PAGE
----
6. Many people meditate shorting after getting up in the morning and before going to bed. It’s fine to meditate in the middle of the day, but if often does not fit into people’s schedules.

7. After you’ve done a bit of meditation, you learn that you can keep some of the calm meditative mindset with you as you go about your day—while walking, shopping at the supermarket, raking leaves, etc. 

Hope that helps

Rick Heller
Facilitator
Humanist Mindfulness Group
Humanist Community at Harvard



To learn more about the Humanist meditation - check out this course at: https://humanistlearning.com/meditation101/





Understanding that it isn’t customer service – it’s human service

Understanding that the people you work with and for are real people with real problems of their own helps you think about your job in a totally different way more satisfying way.


I started my company, Humanist Learning Systems, to help people by sharing my knowledge and the knowledge of others with them.  The thing about sharing knowledge though, is it’s a pretty lonely business.  People read your book, or they take a course and very rarely do you get feedback about whether they thought it was helpful or not.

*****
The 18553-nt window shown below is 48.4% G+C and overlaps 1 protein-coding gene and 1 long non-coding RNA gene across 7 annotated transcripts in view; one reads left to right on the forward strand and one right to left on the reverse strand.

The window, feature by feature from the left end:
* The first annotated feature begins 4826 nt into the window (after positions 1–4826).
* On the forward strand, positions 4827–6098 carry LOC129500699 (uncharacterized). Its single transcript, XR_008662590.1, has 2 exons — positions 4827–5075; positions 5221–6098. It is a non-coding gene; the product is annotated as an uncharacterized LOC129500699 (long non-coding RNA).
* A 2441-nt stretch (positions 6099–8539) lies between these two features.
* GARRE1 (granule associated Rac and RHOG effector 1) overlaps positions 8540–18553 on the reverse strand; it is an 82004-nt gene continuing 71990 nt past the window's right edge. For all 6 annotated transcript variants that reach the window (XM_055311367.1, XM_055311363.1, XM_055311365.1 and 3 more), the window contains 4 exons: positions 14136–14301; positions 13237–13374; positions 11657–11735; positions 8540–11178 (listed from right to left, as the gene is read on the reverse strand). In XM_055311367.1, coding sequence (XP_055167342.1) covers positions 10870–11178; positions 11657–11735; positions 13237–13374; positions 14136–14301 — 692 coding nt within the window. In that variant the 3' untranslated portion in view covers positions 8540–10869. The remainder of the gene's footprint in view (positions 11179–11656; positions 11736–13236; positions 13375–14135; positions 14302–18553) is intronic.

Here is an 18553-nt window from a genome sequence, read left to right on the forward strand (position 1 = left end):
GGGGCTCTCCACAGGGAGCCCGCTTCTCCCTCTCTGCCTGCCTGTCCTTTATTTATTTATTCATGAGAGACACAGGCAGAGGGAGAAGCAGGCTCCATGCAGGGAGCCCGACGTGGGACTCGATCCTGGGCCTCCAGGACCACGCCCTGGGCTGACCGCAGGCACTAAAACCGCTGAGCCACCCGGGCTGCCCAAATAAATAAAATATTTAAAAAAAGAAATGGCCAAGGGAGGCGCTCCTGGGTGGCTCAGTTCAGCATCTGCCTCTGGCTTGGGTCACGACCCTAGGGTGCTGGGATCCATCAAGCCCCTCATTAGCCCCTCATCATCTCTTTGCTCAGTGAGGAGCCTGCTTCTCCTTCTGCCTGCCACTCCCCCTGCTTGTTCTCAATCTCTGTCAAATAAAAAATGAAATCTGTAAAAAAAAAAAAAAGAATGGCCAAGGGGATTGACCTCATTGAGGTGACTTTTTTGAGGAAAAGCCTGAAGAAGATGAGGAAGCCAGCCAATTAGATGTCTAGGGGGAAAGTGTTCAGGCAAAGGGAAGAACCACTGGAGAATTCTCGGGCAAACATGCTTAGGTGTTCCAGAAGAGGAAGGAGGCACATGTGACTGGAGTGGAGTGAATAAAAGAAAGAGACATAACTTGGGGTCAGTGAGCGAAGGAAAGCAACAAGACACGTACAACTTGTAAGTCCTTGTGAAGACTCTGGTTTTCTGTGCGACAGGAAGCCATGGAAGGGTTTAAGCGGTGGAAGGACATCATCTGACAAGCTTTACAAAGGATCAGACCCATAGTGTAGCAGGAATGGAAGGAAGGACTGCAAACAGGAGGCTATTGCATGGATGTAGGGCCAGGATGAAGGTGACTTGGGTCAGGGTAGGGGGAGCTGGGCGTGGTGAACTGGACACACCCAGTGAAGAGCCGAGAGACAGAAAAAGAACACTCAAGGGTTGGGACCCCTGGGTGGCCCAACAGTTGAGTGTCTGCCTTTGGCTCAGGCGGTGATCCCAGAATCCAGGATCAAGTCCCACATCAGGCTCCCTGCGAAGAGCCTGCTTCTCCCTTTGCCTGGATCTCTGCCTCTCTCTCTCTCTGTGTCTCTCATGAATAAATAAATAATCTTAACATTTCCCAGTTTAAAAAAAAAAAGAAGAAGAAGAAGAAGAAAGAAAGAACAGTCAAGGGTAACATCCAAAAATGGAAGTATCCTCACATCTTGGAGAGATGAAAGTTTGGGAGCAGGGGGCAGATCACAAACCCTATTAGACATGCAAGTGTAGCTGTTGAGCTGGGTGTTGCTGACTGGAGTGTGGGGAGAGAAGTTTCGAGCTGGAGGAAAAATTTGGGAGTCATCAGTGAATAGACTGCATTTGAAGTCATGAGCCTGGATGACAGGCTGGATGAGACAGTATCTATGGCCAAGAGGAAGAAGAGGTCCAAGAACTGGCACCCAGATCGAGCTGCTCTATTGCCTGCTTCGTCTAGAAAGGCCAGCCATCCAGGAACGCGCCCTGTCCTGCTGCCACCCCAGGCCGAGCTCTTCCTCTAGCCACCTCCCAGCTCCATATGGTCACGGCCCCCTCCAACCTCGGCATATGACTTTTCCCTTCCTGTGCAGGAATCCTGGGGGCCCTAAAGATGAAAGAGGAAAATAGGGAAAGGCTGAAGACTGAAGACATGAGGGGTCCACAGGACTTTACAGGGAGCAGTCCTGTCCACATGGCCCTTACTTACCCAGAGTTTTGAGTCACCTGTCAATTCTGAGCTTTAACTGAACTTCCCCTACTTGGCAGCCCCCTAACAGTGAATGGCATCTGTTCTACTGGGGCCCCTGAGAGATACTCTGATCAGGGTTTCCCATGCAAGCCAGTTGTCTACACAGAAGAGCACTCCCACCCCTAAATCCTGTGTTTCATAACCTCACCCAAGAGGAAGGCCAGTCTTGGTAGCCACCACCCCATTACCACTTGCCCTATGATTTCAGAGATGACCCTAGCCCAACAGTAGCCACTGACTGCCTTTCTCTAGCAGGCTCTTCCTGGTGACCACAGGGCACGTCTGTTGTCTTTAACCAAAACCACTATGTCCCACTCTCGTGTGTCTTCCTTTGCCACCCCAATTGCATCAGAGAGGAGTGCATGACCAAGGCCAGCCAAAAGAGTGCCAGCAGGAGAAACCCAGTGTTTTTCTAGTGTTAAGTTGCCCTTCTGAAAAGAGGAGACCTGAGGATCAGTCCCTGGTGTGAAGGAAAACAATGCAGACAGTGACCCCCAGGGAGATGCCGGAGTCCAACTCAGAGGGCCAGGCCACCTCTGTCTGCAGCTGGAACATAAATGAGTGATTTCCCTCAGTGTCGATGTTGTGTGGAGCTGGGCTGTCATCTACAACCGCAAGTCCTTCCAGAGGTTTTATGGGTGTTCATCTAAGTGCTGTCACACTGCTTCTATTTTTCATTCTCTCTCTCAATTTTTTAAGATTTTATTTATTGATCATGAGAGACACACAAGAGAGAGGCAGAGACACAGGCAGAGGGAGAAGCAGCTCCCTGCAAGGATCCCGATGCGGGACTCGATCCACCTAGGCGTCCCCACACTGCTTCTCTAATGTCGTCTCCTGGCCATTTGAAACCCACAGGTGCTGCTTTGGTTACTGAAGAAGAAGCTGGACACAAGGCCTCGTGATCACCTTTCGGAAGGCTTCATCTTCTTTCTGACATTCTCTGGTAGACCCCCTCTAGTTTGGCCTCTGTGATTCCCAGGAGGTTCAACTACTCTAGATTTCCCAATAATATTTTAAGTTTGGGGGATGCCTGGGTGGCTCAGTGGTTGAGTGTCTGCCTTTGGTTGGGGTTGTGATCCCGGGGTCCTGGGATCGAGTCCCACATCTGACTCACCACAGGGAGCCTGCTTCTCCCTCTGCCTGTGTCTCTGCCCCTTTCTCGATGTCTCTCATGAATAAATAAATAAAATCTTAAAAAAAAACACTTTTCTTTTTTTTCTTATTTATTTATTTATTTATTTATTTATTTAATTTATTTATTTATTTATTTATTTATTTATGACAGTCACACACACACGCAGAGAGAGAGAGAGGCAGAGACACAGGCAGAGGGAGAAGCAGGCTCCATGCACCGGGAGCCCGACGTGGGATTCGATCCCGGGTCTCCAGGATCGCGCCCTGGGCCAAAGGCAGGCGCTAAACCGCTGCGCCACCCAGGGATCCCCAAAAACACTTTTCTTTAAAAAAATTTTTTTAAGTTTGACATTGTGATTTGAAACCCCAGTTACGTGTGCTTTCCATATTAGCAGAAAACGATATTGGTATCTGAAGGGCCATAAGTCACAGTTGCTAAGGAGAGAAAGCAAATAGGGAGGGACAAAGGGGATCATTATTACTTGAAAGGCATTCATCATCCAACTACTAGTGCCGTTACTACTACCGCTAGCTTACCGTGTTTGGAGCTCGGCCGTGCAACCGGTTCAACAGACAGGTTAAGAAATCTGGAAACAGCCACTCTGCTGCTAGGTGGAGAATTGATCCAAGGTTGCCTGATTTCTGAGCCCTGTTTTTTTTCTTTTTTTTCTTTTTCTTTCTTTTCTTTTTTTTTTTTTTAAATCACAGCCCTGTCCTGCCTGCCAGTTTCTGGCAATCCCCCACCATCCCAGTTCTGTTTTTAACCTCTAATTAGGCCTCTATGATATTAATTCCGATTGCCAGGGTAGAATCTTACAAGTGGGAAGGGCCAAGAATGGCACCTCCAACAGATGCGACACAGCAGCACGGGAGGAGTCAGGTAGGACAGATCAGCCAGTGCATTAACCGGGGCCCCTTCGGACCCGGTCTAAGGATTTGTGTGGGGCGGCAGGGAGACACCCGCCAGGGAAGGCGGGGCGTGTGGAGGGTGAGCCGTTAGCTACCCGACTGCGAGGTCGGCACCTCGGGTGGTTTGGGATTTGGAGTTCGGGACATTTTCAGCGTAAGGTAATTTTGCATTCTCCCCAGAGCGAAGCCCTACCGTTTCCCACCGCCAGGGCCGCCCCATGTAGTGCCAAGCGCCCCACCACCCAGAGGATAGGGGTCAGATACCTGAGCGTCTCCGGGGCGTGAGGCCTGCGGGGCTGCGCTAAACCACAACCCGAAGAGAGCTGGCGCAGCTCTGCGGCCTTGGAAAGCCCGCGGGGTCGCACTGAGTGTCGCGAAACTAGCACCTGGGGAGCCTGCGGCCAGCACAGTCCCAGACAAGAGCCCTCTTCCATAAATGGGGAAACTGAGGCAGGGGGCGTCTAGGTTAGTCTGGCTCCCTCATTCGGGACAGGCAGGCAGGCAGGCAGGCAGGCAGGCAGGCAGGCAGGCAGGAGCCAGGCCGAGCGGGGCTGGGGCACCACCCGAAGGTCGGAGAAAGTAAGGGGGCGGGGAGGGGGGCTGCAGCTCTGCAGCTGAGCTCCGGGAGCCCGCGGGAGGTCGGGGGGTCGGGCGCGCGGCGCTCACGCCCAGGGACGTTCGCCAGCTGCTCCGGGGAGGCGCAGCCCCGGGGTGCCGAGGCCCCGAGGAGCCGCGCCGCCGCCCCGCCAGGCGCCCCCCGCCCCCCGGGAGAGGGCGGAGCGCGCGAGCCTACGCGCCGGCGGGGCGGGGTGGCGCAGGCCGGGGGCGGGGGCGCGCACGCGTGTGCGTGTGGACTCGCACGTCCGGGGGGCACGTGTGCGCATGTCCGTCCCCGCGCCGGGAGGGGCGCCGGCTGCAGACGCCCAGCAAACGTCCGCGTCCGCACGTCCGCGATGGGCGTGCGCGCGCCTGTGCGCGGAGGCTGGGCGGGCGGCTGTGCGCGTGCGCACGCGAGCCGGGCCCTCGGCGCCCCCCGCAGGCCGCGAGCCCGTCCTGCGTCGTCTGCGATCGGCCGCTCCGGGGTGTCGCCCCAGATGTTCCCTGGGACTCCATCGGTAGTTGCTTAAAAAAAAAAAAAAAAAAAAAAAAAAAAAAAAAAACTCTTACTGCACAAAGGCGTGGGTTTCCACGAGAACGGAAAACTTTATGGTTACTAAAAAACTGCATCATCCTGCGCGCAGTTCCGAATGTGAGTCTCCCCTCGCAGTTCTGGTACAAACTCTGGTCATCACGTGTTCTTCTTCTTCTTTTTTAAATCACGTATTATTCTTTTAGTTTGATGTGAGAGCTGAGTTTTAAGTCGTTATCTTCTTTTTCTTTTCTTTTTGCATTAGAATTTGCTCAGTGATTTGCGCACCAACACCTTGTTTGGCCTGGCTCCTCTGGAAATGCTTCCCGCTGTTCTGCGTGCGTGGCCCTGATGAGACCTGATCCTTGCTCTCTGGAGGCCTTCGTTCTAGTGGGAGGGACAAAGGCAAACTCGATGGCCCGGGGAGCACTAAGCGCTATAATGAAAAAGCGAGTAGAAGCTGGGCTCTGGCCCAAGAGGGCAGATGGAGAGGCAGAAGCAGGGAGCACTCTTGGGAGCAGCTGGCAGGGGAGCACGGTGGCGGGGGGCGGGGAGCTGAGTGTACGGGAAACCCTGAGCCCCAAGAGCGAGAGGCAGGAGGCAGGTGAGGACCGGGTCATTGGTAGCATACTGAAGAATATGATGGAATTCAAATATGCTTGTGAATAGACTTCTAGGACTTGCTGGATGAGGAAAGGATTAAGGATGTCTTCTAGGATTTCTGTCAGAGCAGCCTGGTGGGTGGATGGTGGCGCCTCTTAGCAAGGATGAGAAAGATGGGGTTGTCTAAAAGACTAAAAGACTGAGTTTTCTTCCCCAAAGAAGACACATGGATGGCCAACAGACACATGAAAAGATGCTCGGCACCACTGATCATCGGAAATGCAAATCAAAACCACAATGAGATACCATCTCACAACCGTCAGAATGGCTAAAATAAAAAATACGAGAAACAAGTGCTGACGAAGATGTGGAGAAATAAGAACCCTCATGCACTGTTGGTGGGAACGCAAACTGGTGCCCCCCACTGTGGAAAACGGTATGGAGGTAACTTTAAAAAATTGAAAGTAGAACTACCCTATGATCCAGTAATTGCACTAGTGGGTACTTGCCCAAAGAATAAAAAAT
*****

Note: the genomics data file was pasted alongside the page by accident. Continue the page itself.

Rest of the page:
But every once in a while I hear from a customer. Maybe someone takes the time to post a review online, or they contact me directly because they have a question they need answered, or – they have a problem they are hoping I can help them with.

When someone actually takes the time to call me and ask me a question – I am thrilled. I don’t view these conversations as a hassle. I view them as the reason I went into business in the first place. It’s another opportunity for me to help a fellow human being and it’s satisfying because – it’s real.